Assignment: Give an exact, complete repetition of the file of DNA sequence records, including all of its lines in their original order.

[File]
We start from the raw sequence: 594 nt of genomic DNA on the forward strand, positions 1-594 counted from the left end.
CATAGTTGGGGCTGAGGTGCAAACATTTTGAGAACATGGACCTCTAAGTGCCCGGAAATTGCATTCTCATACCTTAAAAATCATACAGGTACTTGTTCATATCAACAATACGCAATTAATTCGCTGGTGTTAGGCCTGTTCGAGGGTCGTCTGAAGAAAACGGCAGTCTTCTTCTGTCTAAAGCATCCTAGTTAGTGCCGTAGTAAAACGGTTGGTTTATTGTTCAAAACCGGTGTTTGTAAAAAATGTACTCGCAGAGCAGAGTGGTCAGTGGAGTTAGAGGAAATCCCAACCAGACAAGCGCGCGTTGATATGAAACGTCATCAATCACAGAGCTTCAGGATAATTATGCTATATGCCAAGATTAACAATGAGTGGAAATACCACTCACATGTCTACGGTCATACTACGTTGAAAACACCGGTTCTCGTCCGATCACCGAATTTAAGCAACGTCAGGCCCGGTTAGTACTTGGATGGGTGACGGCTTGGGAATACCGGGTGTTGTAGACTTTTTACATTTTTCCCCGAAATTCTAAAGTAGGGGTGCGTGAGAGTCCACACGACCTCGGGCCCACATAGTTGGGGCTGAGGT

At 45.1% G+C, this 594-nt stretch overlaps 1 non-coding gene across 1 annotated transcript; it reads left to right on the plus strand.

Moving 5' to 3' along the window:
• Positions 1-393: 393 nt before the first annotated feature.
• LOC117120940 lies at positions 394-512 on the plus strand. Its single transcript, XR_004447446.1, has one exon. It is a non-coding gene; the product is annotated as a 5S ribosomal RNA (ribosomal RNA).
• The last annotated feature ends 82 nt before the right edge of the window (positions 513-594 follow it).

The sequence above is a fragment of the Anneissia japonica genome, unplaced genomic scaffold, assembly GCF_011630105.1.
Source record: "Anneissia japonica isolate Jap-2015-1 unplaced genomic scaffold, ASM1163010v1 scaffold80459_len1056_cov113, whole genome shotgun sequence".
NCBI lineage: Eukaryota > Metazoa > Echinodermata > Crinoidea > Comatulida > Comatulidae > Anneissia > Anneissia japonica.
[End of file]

We start from the raw sequence: 594 nt of genomic DNA on the forward strand, positions 1-594 counted from the left end.
CATAGTTGGGGCTGAGGTGCAAACATTTTGAGAACATGGACCTCTAAGTGCCCGGAAATTGCATTCTCATACCTTAAAAATCATACAGGTACTTGTTCATATCAACAATACGCAATTAATTCGCTGGTGTTAGGCCTGTTCGAGGGTCGTCTGAAGAAAACGGCAGTCTTCTTCTGTCTAAAGCATCCTAGTTAGTGCCGTAGTAAAACGGTTGGTTTATTGTTCAAAACCGGTGTTTGTAAAAAATGTACTCGCAGAGCAGAGTGGTCAGTGGAGTTAGAGGAAATCCCAACCAGACAAGCGCGCGTTGATATGAAACGTCATCAATCACAGAGCTTCAGGATAATTATGCTATATGCCAAGATTAACAATGAGTGGAAATACCACTCACATGTCTACGGTCATACTACGTTGAAAACACCGGTTCTCGTCCGATCACCGAATTTAAGCAACGTCAGGCCCGGTTAGTACTTGGATGGGTGACGGCTTGGGAATACCGGGTGTTGTAGACTTTTTACATTTTTCCCCGAAATTCTAAAGTAGGGGTGCGTGAGAGTCCACACGACCTCGGGCCCACATAGTTGGGGCTGAGGT

At 45.1% G+C, this 594-nt stretch overlaps 1 non-coding gene across 1 annotated transcript; it reads left to right on the plus strand.

Moving 5' to 3' along the window:
• Positions 1-393: 393 nt before the first annotated feature.
• LOC117120940 lies at positions 394-512 on the plus strand. Its single transcript, XR_004447446.1, has one exon. It is a non-coding gene; the product is annotated as a 5S ribosomal RNA (ribosomal RNA).
• The last annotated feature ends 82 nt before the right edge of the window (positions 513-594 follow it).

The sequence above is a fragment of the Anneissia japonica genome, unplaced genomic scaffold, assembly GCF_011630105.1.
Source record: "Anneissia japonica isolate Jap-2015-1 unplaced genomic scaffold, ASM1163010v1 scaffold80459_len1056_cov113, whole genome shotgun sequence".
NCBI lineage: Eukaryota > Metazoa > Echinodermata > Crinoidea > Comatulida > Comatulidae > Anneissia > Anneissia japonica.